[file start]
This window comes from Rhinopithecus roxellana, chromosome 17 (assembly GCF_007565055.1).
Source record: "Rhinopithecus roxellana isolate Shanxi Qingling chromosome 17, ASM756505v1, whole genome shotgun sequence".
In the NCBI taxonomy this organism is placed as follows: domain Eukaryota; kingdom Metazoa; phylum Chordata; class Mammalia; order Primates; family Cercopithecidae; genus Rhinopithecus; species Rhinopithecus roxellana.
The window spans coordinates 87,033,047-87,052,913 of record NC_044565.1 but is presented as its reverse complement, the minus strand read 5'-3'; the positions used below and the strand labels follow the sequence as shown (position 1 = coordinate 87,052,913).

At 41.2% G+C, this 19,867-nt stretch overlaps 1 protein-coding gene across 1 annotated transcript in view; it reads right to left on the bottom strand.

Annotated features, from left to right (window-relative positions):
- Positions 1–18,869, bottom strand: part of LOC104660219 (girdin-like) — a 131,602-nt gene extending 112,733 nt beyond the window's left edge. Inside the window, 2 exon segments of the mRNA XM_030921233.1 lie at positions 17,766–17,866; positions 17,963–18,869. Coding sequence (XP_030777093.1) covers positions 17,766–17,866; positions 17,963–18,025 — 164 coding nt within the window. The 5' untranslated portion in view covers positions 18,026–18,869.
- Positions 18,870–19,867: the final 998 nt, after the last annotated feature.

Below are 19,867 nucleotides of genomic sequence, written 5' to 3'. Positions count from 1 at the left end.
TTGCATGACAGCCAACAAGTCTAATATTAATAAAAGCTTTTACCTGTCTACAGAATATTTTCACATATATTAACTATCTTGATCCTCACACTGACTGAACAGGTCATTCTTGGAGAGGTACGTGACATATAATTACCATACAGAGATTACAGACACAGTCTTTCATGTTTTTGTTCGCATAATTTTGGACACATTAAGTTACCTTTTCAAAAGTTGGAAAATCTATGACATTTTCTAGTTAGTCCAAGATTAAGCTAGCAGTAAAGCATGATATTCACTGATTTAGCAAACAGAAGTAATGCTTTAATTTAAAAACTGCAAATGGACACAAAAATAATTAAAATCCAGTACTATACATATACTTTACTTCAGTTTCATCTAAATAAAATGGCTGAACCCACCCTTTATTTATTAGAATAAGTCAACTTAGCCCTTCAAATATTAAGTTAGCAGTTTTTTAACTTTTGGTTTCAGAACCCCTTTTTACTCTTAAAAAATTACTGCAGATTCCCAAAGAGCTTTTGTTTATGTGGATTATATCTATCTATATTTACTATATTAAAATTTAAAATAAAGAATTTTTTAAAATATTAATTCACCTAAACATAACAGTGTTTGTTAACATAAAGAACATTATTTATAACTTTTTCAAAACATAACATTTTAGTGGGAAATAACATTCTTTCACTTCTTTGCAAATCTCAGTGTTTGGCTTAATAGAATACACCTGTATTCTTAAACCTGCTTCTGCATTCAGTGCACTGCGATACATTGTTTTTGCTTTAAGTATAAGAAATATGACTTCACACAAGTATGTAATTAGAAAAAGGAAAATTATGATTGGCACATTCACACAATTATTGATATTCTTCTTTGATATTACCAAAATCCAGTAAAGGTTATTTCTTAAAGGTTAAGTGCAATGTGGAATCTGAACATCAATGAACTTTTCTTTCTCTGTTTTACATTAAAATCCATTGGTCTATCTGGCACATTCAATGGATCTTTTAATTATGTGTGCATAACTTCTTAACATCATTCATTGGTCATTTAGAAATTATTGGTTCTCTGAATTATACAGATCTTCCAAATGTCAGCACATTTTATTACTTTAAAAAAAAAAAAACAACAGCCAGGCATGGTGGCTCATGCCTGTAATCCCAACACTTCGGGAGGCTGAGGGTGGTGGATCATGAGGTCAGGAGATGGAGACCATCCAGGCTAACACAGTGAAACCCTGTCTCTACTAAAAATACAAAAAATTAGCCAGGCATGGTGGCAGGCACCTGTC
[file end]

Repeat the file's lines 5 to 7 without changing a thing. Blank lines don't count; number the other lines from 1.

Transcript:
At 41.2% G+C, this 19,867-nt stretch overlaps 1 protein-coding gene across 1 annotated transcript in view; it reads right to left on the bottom strand.

Annotated features, from left to right (window-relative positions):
- Positions 1–18,869, bottom strand: part of LOC104660219 (girdin-like) — a 131,602-nt gene extending 112,733 nt beyond the window's left edge. Inside the window, 2 exon segments of the mRNA XM_030921233.1 lie at positions 17,766–17,866; positions 17,963–18,869. Coding sequence (XP_030777093.1) covers positions 17,766–17,866; positions 17,963–18,025 — 164 coding nt within the window. The 5' untranslated portion in view covers positions 18,026–18,869.